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Martin Waldseemuller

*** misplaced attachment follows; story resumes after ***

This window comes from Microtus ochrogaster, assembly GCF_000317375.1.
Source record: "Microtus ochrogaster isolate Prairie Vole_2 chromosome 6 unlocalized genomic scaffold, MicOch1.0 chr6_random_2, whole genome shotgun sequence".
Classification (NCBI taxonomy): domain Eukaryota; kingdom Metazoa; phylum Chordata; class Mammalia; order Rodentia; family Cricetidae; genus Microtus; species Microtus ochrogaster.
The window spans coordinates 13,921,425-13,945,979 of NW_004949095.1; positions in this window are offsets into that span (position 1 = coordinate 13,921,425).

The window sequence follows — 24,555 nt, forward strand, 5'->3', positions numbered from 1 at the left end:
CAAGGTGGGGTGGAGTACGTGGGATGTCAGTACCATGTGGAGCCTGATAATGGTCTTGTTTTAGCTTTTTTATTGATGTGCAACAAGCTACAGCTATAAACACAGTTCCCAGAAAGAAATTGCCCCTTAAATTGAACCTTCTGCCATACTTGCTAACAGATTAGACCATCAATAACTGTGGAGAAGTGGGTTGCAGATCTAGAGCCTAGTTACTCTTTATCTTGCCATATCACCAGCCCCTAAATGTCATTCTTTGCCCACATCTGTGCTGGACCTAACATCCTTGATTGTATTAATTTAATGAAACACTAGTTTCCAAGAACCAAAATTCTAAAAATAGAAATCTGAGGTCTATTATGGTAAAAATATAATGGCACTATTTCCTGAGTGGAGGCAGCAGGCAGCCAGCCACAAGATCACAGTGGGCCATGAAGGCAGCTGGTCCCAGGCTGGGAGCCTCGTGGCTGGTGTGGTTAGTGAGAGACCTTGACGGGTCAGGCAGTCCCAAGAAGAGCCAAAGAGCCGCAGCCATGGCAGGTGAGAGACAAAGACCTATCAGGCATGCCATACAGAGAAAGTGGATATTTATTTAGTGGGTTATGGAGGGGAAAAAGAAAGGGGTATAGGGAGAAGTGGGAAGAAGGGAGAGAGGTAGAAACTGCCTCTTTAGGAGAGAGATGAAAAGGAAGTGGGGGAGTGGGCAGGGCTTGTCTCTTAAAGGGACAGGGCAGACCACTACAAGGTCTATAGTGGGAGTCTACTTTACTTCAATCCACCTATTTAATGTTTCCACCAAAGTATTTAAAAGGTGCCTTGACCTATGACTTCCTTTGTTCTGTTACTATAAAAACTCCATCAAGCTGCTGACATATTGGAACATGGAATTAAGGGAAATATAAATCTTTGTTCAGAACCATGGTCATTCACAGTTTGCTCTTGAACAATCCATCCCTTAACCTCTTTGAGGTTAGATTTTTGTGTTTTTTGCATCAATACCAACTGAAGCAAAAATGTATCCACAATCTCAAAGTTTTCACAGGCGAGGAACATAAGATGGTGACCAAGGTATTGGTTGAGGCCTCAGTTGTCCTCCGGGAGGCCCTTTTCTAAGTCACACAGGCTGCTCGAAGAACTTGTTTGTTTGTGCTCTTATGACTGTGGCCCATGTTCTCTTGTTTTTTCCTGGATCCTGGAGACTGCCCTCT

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Waldseemuller (Graecized ILACOMILUS), MARTIN, learned Humanist and celebrated cartographer, b. at Wolfenweiler near Fribourg, or in Fribourg itself, about 1475; d. as a canon of St-Die in Lorraine, probably at the beginning of 1522. The first authentic information concerning Waldseemuller is to be found in the matriculation register of the University of Fribourg, where his name is entered on December 7, 1490, as “Martinus Walzenmuller de Friburgo Constantiensis Diocesis”. His father moved about 1475 from Wolfenweiler to Fribourg; his mother seems to have been a native of Radolfzell on Lake Constance. There is no documentary evidence as to Martin‘s course of study at the university; it is plain, however, that he studied theology, for in 1514 he applied as a cleric of the Diocese of Constance for a canonry at St-Die, and obtained it. That he began early to devote himself to geographical and chartographical studies is also clear from his great masterpieces of geographical map-making which established his fame as early as 1507: the great map of the world and wall-map containing the name America; the small globe that also gives the name America, and the text to accompany the map and the globe, the much prized “Cosmographiae introductio”, which among other things gives the reason for the use of the name America on the map and globe, and contains, as an appendix, a Latin translation of the four journeys of Amerigo Vespucci. The title of this remarkable work, one of so much importance especially for America, is: “Cosmographiae introductio cum quibusdam geometriae ac astronomiae principiis ad eam rem necessariis. Insuper quatuor Americi Vespucii navigationes. Universalis Cosmographiae descriptio tam in solido quam plano, eis etiam insertis, quae Ptholomaeo ignota a nuperis reperta sunt”. The map of the world of 1507, entitled `”Universalis cosmographia secundum Ptholomaei traditionem et Americi Vespucii aliorumque lustrationes”, attracted the same attention upon its rediscovery by the writer of the present article as it did when first published. As Waldseemuller himself states, a thousand copies of the map were issued. Of these only a single copy seems to have been preserved, and this was found in the library of Prince von Waldburg-Wolfegg-Waldsee in the Castle of Wolfegg in Wurtemberg. The map consists of twelve sections engraved on wood, and is arranged in three zones, each of which contains four sections; each section measuring to its edge 18 x 24% inches. The map, thus covering a space of about 36 square feet, represents the earth’s form in a modified Ptolemaic coniform projection with curved meridians. It produced a profound and lasting impression on chartography, being of a wholly new type and representing the earth with a grandeur never before attempted. The preservation of the single copy of the map is due to the fact that the noted chartographer, Johannes Schoner, bound the different sheets together in a cover.